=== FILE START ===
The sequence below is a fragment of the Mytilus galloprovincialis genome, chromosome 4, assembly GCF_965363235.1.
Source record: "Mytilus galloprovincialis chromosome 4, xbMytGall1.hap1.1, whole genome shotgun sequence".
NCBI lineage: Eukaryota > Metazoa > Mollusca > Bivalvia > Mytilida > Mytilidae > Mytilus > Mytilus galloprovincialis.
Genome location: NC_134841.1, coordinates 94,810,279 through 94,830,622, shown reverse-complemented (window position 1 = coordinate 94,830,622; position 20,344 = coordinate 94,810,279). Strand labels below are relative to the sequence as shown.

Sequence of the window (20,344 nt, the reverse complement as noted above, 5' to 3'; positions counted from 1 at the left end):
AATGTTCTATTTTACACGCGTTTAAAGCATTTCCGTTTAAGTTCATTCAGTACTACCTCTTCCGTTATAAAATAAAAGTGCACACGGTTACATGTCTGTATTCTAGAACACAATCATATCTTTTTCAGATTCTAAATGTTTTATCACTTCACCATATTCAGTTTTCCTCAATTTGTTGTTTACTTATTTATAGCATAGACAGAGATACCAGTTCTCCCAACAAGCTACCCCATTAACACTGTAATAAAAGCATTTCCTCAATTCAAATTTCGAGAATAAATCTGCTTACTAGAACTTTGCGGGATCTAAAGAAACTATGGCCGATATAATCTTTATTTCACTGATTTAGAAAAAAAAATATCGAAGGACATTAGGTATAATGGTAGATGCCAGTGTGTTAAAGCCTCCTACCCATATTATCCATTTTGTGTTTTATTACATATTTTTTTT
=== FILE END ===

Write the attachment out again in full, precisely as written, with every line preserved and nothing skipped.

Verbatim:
The sequence below is a fragment of the Mytilus galloprovincialis genome, chromosome 4, assembly GCF_965363235.1.
Source record: "Mytilus galloprovincialis chromosome 4, xbMytGall1.hap1.1, whole genome shotgun sequence".
NCBI lineage: Eukaryota > Metazoa > Mollusca > Bivalvia > Mytilida > Mytilidae > Mytilus > Mytilus galloprovincialis.
Genome location: NC_134841.1, coordinates 94,810,279 through 94,830,622, shown reverse-complemented (window position 1 = coordinate 94,830,622; position 20,344 = coordinate 94,810,279). Strand labels below are relative to the sequence as shown.

Sequence of the window (20,344 nt, the reverse complement as noted above, 5' to 3'; positions counted from 1 at the left end):
AATGTTCTATTTTACACGCGTTTAAAGCATTTCCGTTTAAGTTCATTCAGTACTACCTCTTCCGTTATAAAATAAAAGTGCACACGGTTACATGTCTGTATTCTAGAACACAATCATATCTTTTTCAGATTCTAAATGTTTTATCACTTCACCATATTCAGTTTTCCTCAATTTGTTGTTTACTTATTTATAGCATAGACAGAGATACCAGTTCTCCCAACAAGCTACCCCATTAACACTGTAATAAAAGCATTTCCTCAATTCAAATTTCGAGAATAAATCTGCTTACTAGAACTTTGCGGGATCTAAAGAAACTATGGCCGATATAATCTTTATTTCACTGATTTAGAAAAAAAAATATCGAAGGACATTAGGTATAATGGTAGATGCCAGTGTGTTAAAGCCTCCTACCCATATTATCCATTTTGTGTTTTATTACATATTTTTTTT